by Apple Loveless and Leslie Corcelli

Standing Sewage in Lowndes County, Alabama

Raw sewage outside a home in Lowndes County, Alabama (source: http://eji.org/node/629)

When most of us think or speak about people who lack access to adequate drinking water and wastewater treatment — if we think or speak of them at all– it usually brings to mind folks in developing countries half way across the globe. Just as an upcoming United Nations Summit on development goals seeks to “ensure availability and sustainable management of water and sanitation for all,” we want the people of those countries to have the basic human rights that we may take for granted daily at our taps and toilets. Unfortunately, we often overlook communities in our own backyard who lack access to clean water and sanitation.

Here in the United States, communities that lack access to clean drinking water and adequate sanitation can be found in colonias along the U.S.-Mexico border, in rural Alaska Native Villages, in Appalachia, and in the Black Belt of the southern U.S. In EPA’s Sustainable Communities Branch of the Office of Wastewater Management, we focus on these communities.

Last year, we visited Willisville, a small, historic, rural community in southwestern Loudoun County, Virginia, considered one of the wealthiest counties in America. Yet in unincorporated Willisville, many of its largely low income, African-American families lived without indoor plumbing, relying instead on privies and outhouses, and drawing their water from shallow wells, as their ancestors had done since the community’s founding just after the Civil War. In 1998, the Loudoun County Health Department found that the majority of homes in Willisville had inadequate drinking water supplies, and failing or non-existent sewage systems. Additionally, the poor soil quality was not compatible with the installation of traditional septic systems, while more costly alternative systems were out of the price range of residents.

Bringing adequate infrastructure to Willisville had presented funding, planning, and installation challenges. In 2007, a joint venture of the County, the local water authority, and the community, provided an on-site community wastewater collection and treatment system that replaced outhouses and failing drain fields. The County covered most of the cost of connecting homes to the system, drilling new wells, and adding bathrooms, kitchen sinks, and washing-machine hookups. Yet even with these improvements, additional challenges remained. Simply providing indoor plumbing to existing homes, for example, would have driven up property values so much that the average resident wouldn’t have been able to afford the taxes. However, due to the determination of key individuals, Willisville residents were able to work with the County and nonprofit organizations to modify the tax base to allow residents to afford the new services.

Unfortunately, the situation that had plagued Willisville can be seen in other communities around the country.

Take for example, Lowndes County, Alabama, a mostly rural minority community with a 27 percent poverty rate. In 2002, it was estimated that 40 to 90 percent of households had either no septic system or were using an inadequate one. In addition, 50 percent of the existing septic systems did not work properly. The community had been built on highly impermeable clay soils that do not quickly absorb water, making installing sophisticated and advanced septic systems very cost prohibitive. It was not uncommon to see raw sewage in fields, yards, and ditches. Inadequate wastewater management became a public health hazard and an environmental issue that could no longer be ignored. In 2011, the situation was the subject of a United Nations Human Rights Council inquiry.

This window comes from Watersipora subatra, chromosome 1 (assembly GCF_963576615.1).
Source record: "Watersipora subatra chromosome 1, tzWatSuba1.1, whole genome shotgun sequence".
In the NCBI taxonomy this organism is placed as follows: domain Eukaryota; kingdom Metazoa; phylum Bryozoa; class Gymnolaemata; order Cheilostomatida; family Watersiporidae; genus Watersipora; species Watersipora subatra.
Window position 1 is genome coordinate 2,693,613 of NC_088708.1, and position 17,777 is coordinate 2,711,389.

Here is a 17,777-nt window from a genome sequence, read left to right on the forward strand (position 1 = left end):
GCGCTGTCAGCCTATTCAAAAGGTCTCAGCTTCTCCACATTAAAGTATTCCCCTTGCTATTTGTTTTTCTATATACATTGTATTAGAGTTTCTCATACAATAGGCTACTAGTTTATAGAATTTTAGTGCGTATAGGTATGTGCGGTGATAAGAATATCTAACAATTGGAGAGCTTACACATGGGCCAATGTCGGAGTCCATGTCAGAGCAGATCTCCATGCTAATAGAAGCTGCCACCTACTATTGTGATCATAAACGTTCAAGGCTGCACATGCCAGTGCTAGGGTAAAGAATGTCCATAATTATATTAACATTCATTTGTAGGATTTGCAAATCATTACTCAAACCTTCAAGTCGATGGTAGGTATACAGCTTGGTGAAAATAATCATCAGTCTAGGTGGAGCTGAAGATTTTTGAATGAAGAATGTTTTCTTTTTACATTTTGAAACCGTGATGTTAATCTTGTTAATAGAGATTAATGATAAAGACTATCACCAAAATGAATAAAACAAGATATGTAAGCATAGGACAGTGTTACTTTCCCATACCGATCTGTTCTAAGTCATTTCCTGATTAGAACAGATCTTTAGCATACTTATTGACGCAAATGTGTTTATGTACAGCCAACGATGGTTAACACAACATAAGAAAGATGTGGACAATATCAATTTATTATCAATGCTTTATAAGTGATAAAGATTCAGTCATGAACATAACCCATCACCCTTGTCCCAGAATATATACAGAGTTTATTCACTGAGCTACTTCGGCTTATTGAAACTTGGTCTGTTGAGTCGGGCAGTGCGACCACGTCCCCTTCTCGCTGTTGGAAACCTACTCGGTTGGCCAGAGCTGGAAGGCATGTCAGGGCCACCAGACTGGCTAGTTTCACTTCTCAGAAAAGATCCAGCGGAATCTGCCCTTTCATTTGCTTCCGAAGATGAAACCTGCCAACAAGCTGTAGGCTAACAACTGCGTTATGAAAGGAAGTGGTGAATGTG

In 2010, EPA entered into a four-year financial assistance agreement with the Alabama Center for Rural Enterprise to develop a decentralized wastewater management plan for rural Lowndes County. The grant demonstrates the use of affordable or new technologies in an effort to address the inadequate disposal of raw sewage in Lowndes County. The grant not only signifies an important first step to improving the area’s basic sanitation services, but it provides a model to help protect water quality and human health in this community and others around the country.

Most people living in the United States enjoy access to safe water and sanitation. Yet, there are many communities like Willisville and Lowndes County for which the opposite is true. Providing funding and technical assistance to underserved communities can help them tackle the complex issues of improving their water and wastewater infrastructure. But it’s not a task that can be undertaken by a single individual. These efforts will require multi-stakeholder engagement and the collaboration of public, private, and academic partnerships with the affected communities to achieve environmental justice. We’ve seen the success first hand, and we know it’s possible.

Apple Loveless has a graduate degree in environmental management with a focus on water resource planning and management, and is adapting to life in the Mid-Atlantic region. Leslie Corcelli has a graduate degree in environmental science and policy, and lives in northern Virginia with her partner and a menagerie of rescue animals. Apple and Leslie are Oak Ridge Institute for Science and Education (ORISE) research participants in the Sustainable Communities Branch of EPA’s Office of Wastewater Management.

Editor's Note: The views expressed here are intended to explain EPA policy. They do not change anyone's rights or obligations. You may share this post. However, please do not change the title or the content, or remove EPA’s identity as the author. If you do make substantive changes, please do not attribute the edited title or content to EPA or the author.

EPA's official web site is www.epa.gov. Some links on this page may redirect users from the EPA website to specific content on a non-EPA, third-party site. In doing so, EPA is directing you only to the specific content referenced at the time of publication, not to any other content that may appear on the same webpage or elsewhere on the third-party site, or be added at a later date.

EPA is providing this link for informational purposes only. EPA cannot attest to the accuracy of non-EPA information provided by any third-party sites or any other linked site. EPA does not endorse any non-government websites, companies, internet applications or any policies or information expressed therein.